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Comment ISP ad injection (Score 1) 82

There's little reason why publicly available non-controversial information should be encrypted

For one thing, what you find non-controversial a third party may find controversial. For another, home ISPs such as Comcast can and do inject their own ads and other malware into cleartext HTTP connections.

Comment Re:Google Scroogle (Score 1) 82

Ever wonder why the advertised 12 hour battery life of your mobile device has dropped to 8 or 6 hours? This is why.

On which device, and with which websites, have you benchmarked a battery life difference of this magnitude between cleartext HTTP and HTTPS? Because otherwise, I'm more inclined to blame the growth in both lithium dendrites and ad display script complexity for reduced battery capacity.

Comment Re:Executable documents... (Score 1) 355

The Web was pretty useful before the onslaught of ads.

Before ads, the Web was accessed through dial-up. Would you prefer to go back to 0.05 Mbps?

And the ad driven content isn't worth watching. So I'm happy to pay. Why would an ad free web be so bad?

If you view one document on each of 25 sites in a month, such as documents linked from a web search result page, you'd end up having to pay $4 per site per month times 25 sites = $100 per month on top of what you already pay for Internet access.

Comment Re:Once sites like that fill search results (Score 1) 184

What they actually did was even scummier - they included the actual answers on the page if the referrer was Google.

That's called "cloaking", which Google generally forbids. But since October 1, Google has officially allowed this specific kind of cloaking under the name "flexible sampling", so long as the document contains a JSON-LD block to mark specific CSS class names as being paywalled.

Comment Wine to the maintainers of Windows apps (Score 1) 128

ubuntu should build in a subsystem for windows apps. iow, the ability to transparently install and run any windows app.

sudo apt install wine and bug the maintainers of the Windows apps you use for Wine fixes, which shouldn't be any bigger than the fixes that were needed to port an app from Windows 98 to XP or from XP to 7.

Comment Re:Service Workers enable offline mode (Score 1) 355

With very rare exceptions most native development is in a virtual machine language or is in a language that is compile-able on multiple systems.

Just because a language is "compile-able" doesn't mean that the developer has a copy of a cross-development toolchain targeting a particular platform and a device of that platform on which to test it. For example, a developer without a Mac and an iPad isn't going to be porting his app to iPad, and a developer without a Windows license isn't going to be porting his app to Windows PCs. You might end up facing a screen like this:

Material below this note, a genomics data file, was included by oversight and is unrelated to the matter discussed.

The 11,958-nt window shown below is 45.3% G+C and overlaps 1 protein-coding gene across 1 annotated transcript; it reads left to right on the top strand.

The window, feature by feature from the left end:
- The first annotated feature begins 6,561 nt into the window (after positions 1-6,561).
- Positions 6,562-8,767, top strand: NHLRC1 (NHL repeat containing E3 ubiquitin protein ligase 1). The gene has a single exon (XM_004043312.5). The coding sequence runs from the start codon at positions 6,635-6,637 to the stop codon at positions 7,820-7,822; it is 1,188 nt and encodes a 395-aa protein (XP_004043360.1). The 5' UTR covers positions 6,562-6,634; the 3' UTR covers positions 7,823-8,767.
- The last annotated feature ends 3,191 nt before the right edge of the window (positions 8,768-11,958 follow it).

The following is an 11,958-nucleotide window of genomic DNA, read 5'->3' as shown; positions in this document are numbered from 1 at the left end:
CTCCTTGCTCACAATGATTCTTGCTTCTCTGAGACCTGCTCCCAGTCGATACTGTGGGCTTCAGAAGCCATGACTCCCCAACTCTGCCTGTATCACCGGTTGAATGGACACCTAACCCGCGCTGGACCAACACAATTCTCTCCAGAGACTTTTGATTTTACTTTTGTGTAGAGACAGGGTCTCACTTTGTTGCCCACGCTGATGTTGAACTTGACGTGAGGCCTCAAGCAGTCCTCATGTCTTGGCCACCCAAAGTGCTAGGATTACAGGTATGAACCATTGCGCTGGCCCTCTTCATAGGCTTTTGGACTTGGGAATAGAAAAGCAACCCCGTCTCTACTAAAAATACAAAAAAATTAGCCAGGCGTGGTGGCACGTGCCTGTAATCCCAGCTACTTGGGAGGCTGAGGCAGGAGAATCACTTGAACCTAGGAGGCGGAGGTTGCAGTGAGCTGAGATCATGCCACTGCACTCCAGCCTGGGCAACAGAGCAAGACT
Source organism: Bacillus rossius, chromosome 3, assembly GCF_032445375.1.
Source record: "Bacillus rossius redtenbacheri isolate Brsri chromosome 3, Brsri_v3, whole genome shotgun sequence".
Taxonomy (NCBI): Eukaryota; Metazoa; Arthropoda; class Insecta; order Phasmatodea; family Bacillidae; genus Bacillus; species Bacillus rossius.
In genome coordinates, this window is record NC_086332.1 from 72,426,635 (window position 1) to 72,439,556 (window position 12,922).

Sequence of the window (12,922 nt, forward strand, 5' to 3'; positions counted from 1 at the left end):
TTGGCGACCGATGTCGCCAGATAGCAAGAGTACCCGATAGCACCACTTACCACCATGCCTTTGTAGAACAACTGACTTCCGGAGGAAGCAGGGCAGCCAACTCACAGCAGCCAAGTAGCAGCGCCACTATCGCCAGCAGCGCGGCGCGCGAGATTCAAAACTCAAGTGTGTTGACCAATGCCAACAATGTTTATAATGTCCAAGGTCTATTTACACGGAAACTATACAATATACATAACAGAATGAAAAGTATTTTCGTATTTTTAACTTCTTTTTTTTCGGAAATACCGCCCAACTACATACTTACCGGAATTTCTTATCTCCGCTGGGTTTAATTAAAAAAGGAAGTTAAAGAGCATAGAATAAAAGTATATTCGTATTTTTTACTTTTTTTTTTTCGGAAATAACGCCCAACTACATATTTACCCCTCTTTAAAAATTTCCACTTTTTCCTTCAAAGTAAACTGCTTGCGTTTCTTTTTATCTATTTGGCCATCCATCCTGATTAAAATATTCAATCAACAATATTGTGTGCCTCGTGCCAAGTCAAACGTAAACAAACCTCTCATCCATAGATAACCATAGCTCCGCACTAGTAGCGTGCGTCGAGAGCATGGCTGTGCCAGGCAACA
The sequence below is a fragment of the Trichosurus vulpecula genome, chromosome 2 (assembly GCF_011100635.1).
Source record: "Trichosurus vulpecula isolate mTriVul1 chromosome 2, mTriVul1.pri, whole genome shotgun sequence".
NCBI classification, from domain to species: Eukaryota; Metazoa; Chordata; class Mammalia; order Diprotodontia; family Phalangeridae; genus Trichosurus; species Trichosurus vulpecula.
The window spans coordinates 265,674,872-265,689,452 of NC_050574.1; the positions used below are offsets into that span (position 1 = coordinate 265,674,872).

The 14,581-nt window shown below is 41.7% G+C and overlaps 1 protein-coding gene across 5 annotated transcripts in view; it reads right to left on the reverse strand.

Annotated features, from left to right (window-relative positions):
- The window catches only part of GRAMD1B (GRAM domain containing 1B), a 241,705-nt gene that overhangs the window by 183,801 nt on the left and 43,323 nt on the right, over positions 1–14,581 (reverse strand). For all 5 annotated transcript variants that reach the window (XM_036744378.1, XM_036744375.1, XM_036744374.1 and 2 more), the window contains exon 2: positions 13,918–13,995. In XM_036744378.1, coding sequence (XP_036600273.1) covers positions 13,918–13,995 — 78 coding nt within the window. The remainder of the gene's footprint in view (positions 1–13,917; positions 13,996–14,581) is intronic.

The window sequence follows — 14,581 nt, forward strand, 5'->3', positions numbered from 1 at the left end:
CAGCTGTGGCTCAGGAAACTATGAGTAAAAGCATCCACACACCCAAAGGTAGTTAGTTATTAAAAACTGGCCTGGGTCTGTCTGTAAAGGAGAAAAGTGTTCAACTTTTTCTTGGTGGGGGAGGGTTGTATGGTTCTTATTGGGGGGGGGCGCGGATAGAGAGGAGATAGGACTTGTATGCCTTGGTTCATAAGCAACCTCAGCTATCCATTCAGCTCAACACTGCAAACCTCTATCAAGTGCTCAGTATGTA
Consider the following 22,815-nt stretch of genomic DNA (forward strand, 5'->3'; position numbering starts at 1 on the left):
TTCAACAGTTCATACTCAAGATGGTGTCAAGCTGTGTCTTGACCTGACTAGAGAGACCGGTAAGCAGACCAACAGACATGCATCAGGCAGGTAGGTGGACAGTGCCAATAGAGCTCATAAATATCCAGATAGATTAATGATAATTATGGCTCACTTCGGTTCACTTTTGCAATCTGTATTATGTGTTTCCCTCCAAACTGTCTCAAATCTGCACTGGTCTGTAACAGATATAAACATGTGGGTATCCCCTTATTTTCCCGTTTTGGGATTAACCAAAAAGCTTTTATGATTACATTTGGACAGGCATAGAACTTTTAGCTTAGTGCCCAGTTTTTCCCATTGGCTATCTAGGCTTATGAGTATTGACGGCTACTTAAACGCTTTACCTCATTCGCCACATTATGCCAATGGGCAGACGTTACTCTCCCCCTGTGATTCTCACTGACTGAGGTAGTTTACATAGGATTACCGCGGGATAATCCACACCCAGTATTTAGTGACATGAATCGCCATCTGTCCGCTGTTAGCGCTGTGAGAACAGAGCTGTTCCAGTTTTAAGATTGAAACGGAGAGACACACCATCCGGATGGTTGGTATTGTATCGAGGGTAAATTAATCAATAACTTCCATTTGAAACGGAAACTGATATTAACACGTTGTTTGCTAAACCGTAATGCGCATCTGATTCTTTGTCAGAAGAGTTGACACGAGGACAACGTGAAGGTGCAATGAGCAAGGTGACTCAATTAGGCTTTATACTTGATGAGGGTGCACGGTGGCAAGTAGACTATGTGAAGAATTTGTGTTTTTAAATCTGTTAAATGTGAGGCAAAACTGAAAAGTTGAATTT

GNU/Linux
Download .deb for Ubuntu (x86-64)
Android
Install on Google Play Store | Install on F-Droid | Download .apk
Source code
View repository on GitHub
Windows
Back our crowdfunding campaign
macOS
Back our crowdfunding campaign
iOS
Back our crowdfunding campaign
PlayStation 4
Back our crowdfunding campaign
Xbox One
Back our crowdfunding campaign
Nintendo Switch
Back our crowdfunding campaign

In theory, it'd be possible to choose an application distributed as free software, download the application's source code, cross-compile it for execution on your own device, troubleshoot and fix any inadvertent reliance on platform-specific behaviors of the library (be they implementation-defined, unspecified, or undefined), send a pull request to the application's maintainer, and respond to subsequent issues filed by users of your port to that platform. But in practice, what fraction of users are willing to become the port maintainer for a particular application on a particular platform just to use the application?

I'm not even sure the last time I saw a native app not crossplatform (iOS/Android or Mac/Windows).

Xcode is Mac exclusive, the game Tiny Wings is iOS exclusive, and Safari in which to test a web application's compatibility with Safari is exclusive to Mac and iOS. Or do you want a third-party, non-game example on each?

Comment Painful to move insertion point or insert HTML (Score 1) 222

for a paragraph or two, a phone is fine.

When I compose a paragraph such as this one, I don't necessarily enter the words in the order that I intend them to be read. I go back and forth, using Ctrl+left and Ctrl+right to move backward and forward in what I'm writing. I have found moving the insertion point with Android's touch screen input to be an exercise in frustration. I also find it frustrating with Android's touch screen input to select text to copy for an inline quotation and place the insertion point to paste them. Having the parts of an HTML or BBCode closing tag such as </em> or [/quote] spread across three different pages of the on-screen keyboard is also painful, as well as turning href into great or beef when I'm trying to enter an <a> element because autocorrect can't tell markup from prose.

Work emails sometimes involve longer responses and when I have to use a laptop I do.

You are correct that I had work email in mind, be it my day job or free software projects' mailing lists, not noreply@ things like purchase receipts.

Asian languages like Chinese, Japanese and Korean are far easier to input for some people using a finger as opposed to a keyboard system.

I can see your point for logographic languages like Chinese and Japanese. But Korean hangul is an alphabet, theoretically just as amenable to keyboard entry as the Latin letters in which English is written.

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